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Diabetes and Bone Health

by Elsa S. Strotmeyer, PhD, MPH

Osteoporosis is the most common type of bone disorder, affecting an estimated 10 million Americans. It is a chronic condition characterized by reduced bone strength, low bone mass, and a higher risk of bone fracture, especially at the hip, spine, and wrist. If you are over the age of 50, there is a 55% chance that you are at increased risk for osteoporosis or have it already. The risk of osteoporosis increases with age; it is not, however, limited to older individuals.

Osteoporosis can be prevented or slowed down, but once damage to the bone has taken place, it can be difficult to reverse. Bone fractures are the main consequence of osteoporosis, and they are associated with lasting disability after they occur, especially hip fractures in older people.

For reasons that are still unclear, people with both Type 1 and Type 2 diabetes experience a higher incidence of bone fracture than the general population, even though people with Type 2 diabetes tend to have above-average bone density. It is especially important, then, for people with diabetes to know about osteoporosis, to have their risk of fracture evaluated by medical professionals, and to find out what they can do to make their bones as strong and healthy as possible.

Bone mineral density
One way health-care providers evaluate a person’s risk of osteoporosis is to do a bone mineral density (BMD) test. The most common test uses x-ray beams, is painless, and can be done in a matter of minutes.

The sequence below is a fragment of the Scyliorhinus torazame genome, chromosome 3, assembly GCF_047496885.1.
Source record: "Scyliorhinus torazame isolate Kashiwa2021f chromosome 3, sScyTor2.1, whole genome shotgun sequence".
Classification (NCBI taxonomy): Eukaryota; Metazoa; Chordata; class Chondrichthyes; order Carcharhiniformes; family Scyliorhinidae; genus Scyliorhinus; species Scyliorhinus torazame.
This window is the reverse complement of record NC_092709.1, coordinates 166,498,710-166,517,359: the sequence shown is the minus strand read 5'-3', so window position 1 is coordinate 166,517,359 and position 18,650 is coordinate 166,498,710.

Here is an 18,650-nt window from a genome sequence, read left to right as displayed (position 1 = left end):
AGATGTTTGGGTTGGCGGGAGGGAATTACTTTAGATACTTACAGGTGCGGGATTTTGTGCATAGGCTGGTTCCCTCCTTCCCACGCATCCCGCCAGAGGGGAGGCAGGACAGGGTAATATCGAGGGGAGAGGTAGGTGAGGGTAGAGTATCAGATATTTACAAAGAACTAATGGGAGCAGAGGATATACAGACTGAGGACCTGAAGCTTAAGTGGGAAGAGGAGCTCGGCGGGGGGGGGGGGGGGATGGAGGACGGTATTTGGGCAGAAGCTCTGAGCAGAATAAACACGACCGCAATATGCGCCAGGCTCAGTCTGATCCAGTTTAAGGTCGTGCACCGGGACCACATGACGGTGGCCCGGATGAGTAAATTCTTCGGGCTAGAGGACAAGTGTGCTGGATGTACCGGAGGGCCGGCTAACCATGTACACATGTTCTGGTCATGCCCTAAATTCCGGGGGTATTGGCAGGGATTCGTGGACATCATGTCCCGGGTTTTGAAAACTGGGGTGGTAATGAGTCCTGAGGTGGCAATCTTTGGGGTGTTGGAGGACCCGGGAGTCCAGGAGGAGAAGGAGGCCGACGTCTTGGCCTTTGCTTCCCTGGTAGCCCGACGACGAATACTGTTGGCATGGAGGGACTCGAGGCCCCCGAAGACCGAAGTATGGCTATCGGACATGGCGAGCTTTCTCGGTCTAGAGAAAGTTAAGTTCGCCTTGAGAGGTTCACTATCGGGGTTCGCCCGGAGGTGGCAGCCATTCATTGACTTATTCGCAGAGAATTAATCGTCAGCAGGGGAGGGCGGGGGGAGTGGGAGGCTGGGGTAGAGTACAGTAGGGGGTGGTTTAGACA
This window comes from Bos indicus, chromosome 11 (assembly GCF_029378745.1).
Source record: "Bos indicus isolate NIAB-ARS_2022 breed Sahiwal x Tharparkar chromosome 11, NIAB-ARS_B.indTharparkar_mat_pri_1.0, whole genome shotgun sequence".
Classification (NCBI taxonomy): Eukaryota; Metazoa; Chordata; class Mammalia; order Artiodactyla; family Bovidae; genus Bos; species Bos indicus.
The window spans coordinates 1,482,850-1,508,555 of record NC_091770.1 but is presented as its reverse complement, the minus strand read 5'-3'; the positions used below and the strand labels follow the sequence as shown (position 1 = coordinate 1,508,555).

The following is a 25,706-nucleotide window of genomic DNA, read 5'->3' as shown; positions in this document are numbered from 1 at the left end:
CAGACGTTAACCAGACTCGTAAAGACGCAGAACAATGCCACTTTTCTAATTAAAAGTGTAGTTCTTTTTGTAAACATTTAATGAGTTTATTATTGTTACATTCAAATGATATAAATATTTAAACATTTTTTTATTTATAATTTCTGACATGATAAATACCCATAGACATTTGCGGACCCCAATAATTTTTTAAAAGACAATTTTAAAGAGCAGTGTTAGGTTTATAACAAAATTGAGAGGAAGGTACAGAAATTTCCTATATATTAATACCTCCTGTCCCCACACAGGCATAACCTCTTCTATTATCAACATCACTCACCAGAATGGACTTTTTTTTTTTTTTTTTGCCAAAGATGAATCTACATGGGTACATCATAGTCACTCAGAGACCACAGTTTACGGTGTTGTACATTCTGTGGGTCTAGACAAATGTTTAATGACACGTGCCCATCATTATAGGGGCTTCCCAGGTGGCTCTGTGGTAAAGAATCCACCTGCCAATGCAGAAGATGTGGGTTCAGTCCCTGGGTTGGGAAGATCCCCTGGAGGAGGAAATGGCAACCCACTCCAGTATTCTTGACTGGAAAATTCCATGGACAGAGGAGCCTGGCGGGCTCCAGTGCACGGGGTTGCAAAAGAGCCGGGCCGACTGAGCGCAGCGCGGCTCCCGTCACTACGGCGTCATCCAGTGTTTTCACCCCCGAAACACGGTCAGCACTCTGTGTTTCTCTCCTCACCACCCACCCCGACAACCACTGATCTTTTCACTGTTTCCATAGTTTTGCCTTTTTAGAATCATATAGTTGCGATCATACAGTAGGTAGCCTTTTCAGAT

BMD is a core indicator of bone strength. A test for BMD measures the amount of a mineral, usually calcium, in a bone. This measurement is then compared to the pooled measurements of a group of healthy young adults using a statistical indicator called a standard deviation. If the BMD of the person being evaluated is 2.5 standard deviations or more below the average reference-group BMD, that person is considered to have osteoporosis. If BMD is 1—2.5 standard deviations below the reference-group average, it indicates a less severe condition called osteopenia, or low bone mass. Lower BMD usually means that the bone is weaker. In general, people with Type 1 diabetes have lower BMD and people with Type 2 diabetes have higher BMD than people without diabetes with otherwise similar characteristics.

Several studies have been conducted to determine whether diabetes affects bone mineral density. However, most studies have used readings taken at only one point in time, so little is actually known about changes in BMD that occur because of diabetes. Studies that track individuals over a long period will be needed to fully understand how diabetes affects BMD. The existing studies on diabetes and bone health, however, have produced some important findings.

Fracture risk studies
Two recent comprehensive meta-analyses found that people with Type 1 diabetes had a risk of hip fracture 6.3–6.9 times as high as people without diabetes; people with Type 2 diabetes had a risk 1.4–1.7 times as high. (A meta-analysis is a statistical way to combine the results of many studies that address similar questions. It is helpful in this case to get the most accurate estimate of fracture risk.) While the increased risk accompanying Type 2 diabetes may be small, it represents a risk associated only with diabetes, not with sex, age, physical activity level, or body-mass index. The small number of studies on Type 1 diabetes and fracture made it impossible to rule out other fracture risk factors such as sex, age, physical activity, and body-mass index. Although there were not enough data on diabetic complications to thoroughly evaluate their impact, individuals with more complications were generally found to have a higher fracture risk. An important finding from several recent studies was that an increased risk of fracture was present among people with both Type 1 and Type 2 diabetes at middle age, not just among older individuals.

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